The message was this:
are you staying in indiana? whatchu up to?
I replied with this:
Yeah, I am going to get an apartment with Amanda and Joe, Amanda and I move in November 1st. Steve and I broke up because he had been talking to another girl on the phone since the beginning of october, and he lied to me about it. It was a weird situation. Also, I sent Charles Taylor a text saying, "You should read A Coney Island of the Mind" by Lawrence Ferlinghetti" because I knew he didn't have text, and assumed he would either not get it or get it and never call. Strangely enough, Charles called me 3 minutes after I sent the text, and left a message that said, "Yeah, I...I have, and...how've you been?", which sounded completely sincere. I didn't answer or call back when he called that time, but I listened to that message more than twenty times, but wasn't planning on calling him. Then, he called me at 1:05 a.m. the same night. We talked for 20 minutes about life, and then I told him I had to go to sleep. He called me again two days later, just to talk. I also got off the phone that time after about 10 minutes. I am not capable of talking with him for long spans of time because it fills my head with relentless hope.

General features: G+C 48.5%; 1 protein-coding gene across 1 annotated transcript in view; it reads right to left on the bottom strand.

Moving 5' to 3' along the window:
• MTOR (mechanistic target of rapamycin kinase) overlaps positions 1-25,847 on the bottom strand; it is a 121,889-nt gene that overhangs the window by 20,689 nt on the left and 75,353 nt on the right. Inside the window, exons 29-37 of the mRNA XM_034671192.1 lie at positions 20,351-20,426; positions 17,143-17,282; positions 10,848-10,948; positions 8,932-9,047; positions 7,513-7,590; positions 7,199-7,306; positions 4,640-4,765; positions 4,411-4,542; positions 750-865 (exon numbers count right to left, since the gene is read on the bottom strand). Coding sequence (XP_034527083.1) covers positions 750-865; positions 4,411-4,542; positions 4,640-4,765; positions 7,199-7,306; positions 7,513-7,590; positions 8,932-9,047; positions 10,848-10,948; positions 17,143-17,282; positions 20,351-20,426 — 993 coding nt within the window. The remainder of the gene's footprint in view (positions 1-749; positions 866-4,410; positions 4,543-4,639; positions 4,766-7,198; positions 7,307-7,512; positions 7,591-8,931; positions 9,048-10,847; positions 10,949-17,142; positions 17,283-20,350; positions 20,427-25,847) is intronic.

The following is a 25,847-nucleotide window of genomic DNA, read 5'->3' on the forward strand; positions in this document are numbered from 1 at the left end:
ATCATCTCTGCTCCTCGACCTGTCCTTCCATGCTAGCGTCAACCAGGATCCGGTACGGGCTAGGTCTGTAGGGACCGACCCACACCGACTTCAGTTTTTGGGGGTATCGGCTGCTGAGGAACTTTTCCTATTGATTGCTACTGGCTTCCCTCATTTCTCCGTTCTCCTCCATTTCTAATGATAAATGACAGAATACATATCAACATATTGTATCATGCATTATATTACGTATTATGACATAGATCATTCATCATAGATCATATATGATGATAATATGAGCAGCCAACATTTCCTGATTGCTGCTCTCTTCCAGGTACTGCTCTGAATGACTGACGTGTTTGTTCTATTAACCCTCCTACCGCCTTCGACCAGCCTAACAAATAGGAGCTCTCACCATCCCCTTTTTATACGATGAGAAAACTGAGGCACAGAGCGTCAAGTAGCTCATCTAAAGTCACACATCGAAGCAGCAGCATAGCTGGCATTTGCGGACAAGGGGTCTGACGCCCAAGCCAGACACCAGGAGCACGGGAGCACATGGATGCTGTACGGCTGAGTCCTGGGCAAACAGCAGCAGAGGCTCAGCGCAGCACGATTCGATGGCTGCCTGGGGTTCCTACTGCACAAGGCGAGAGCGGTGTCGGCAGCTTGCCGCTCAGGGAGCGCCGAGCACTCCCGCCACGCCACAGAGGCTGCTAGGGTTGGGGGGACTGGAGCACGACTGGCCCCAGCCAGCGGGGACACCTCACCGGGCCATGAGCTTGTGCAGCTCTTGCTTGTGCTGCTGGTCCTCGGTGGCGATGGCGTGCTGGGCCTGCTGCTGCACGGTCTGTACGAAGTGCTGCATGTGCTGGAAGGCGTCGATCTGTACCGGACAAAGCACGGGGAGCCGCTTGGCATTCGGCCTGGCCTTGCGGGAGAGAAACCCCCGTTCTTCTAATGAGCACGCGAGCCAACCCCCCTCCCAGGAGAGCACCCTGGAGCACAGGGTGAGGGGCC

Anyways, I'm in Hampton right now for my lame birthday, a dentist appointment on the 29th, and to get the rest of my things that I will be needing, like my bed, etc.
Life is being very weird. I don't like it in Hampton, except for the few reasons that I had to scrape up from my mind, which are: travis is here, my friends are here, my dad and brother are here, molly is cute, and most of the time the weather is very moderate in the fall (not too cold, not too hot). Other than that, seeing an empty room, that once contained some form of liveliness through my personal belongings, put a pot hole in my stomach, and maybe the graying look that someone abandoned it hurt a bit more. The thing that really helped me realize that I have made the right choice in leaving is the ice cream truck, and it's ridiculously redundant music that sounds like an eternally dying carnival. I was sitting on the new porch in a rocking chair, and the music started silently creeping in to my reality; almost as if it were trying to pass by unnoticed, and was ashamed that it was making such a spectacle due to lack of "business". As it rolled by the house, it told me stories of the staleness of Hampton, Virginia. It told me that nothing changes for people here, and that made the pot hole crackle and grow deeper and wider. I didn't want to stay the rest of the week because of it. I knew at that moment that there is nothing to look forward too, and no reason to search for any kind of activity that may bring some form of solace. It is over between Hampton and I. The faux love affair with "home" has doubtlessly met it's end.